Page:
Using its five-day nationwide Small Business Summit as a backdrop, Microsoft today unveiled new software that the company says is designed to make full-featured phone systems for small businesses easy to use, manage and expand.
The software, called Microsoft Response Point, will run on hardware a base unit and compatible telephones currently in development by industry partners Uniden, D-Link and Quanta. Microsoft would not be specific about product availability, saying only that the systems would be launched later this year.
"Response Point differs from traditional phone systems in three ways," says Smith. "It's easy to manage, easy to use and easy to add additional phones when you need them. For example, if you move into a new office, simply unplug your phone, take it to the new office, plug it in, and it works. No specialists needed."
The software runs on a networked PC in the office, and the base unit plugs into the network. Microsoft says Response Point works with, but does not require Microsoft Exchange, and that the system supports both traditional phone calls and VoIP calls. The phone system is aimed at companies with fewer than 50 people. "It's a very attractive, compelling proposition that's focused on the needs of small business," says Smith.
A one-button design radically simplifies ease of use, Smith says. "With one button you can dial anyone in your Outlook contacts, transfer calls or use voice commands." He adds that the software offers the features typically found in a PBX system. A partial list of features includes the following:
- Phone and service configuration wizards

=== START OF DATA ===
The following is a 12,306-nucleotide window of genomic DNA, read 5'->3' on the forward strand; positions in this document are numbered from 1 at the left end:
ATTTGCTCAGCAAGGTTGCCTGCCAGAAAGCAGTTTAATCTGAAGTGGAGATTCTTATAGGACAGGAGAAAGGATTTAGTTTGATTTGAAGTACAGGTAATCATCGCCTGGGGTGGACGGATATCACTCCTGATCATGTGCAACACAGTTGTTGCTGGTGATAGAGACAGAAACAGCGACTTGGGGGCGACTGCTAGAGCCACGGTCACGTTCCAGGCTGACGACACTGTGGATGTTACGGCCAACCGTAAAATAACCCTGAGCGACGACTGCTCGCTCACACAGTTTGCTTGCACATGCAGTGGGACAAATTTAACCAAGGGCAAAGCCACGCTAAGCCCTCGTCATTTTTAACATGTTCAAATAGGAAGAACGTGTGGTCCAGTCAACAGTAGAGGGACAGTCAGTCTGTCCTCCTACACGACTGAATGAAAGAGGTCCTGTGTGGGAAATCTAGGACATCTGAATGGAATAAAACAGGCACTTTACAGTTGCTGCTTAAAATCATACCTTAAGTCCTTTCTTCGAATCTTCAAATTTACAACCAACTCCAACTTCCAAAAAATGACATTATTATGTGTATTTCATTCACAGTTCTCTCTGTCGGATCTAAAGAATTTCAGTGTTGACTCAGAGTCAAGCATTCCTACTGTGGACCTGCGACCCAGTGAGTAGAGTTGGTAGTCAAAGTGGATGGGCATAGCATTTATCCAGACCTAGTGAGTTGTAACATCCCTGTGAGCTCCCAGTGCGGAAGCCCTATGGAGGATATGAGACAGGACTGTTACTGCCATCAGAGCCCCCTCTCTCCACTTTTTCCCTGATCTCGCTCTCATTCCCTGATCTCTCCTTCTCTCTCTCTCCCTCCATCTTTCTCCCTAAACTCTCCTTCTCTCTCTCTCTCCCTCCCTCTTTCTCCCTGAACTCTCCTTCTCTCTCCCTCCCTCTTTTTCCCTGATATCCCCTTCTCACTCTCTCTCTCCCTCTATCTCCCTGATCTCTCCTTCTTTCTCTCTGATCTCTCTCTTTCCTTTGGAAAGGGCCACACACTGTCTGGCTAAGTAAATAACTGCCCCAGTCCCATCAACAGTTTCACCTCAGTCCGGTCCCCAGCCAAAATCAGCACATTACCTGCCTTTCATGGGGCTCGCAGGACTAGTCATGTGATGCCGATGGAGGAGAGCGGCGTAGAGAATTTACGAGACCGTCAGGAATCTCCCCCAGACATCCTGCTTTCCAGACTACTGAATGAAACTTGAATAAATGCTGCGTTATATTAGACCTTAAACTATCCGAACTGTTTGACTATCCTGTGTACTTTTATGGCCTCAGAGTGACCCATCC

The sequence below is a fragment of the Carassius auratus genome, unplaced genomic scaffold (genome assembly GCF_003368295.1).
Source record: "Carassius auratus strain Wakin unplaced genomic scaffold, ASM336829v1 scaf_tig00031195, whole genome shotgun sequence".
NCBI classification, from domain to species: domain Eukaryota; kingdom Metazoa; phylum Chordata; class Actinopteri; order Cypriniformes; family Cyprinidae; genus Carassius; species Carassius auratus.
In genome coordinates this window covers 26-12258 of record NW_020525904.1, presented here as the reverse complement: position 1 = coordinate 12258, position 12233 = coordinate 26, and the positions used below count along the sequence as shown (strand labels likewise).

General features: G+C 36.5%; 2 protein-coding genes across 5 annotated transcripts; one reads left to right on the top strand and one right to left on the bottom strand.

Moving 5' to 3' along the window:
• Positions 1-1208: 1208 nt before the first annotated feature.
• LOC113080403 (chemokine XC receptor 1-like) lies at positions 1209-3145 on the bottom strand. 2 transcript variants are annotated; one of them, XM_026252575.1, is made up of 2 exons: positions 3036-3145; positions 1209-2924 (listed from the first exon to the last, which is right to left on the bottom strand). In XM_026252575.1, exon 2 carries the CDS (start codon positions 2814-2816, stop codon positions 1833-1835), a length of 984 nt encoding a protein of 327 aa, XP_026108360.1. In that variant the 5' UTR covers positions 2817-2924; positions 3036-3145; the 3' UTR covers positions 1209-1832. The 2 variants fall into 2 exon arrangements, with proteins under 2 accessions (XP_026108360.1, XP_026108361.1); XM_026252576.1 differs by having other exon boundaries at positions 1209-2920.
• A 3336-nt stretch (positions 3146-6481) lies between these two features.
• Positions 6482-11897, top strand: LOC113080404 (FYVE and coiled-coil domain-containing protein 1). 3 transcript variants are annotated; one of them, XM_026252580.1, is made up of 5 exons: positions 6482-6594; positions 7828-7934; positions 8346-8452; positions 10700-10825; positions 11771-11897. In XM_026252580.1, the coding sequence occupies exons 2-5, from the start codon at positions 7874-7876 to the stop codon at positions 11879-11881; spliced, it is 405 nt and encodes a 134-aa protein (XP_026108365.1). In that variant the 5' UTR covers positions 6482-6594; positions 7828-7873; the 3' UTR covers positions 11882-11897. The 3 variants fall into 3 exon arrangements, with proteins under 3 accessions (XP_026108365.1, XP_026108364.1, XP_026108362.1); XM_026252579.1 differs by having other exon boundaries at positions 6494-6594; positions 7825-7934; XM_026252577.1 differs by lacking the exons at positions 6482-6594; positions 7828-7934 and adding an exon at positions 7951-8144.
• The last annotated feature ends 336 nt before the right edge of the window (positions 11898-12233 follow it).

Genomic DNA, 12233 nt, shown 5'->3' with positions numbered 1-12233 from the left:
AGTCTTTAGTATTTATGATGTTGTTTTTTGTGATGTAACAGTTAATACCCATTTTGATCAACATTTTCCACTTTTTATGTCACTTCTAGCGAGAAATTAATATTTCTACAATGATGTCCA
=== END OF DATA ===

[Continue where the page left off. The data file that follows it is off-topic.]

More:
- Phone auto discovery
- One-touch voice commands
- Virtual Receptionist
- Built in voicemail
- Voicemail to e-mail forwarding
- Incoming call notifications on your PC
- Microsoft Outlook contact integration
- Two-click backup and restore
Another point of simplicity, says Smith, is that SMBs can add phones and extension without paying Microsoft additional licensing fees. While Smith says this makes Response Point a much more affordable option than traditional phone systems. While Microsoft hopes you'll talk using its new product, it refused to talk about pricing, so we can't confirm Smith's assertion.
George Cravens, a technical marketing engineer at D-Link, confirms that his company's pricing is not yet set, either. "We're beta testing our system [the DVX-200], extensively, and it should be ready mid-year." Cravens also said that D-Link will offer the system in five- and 10-phone bundles that each include one base unit.
Lauren Simonds is the managing editor of SmallBusinessComputing.com
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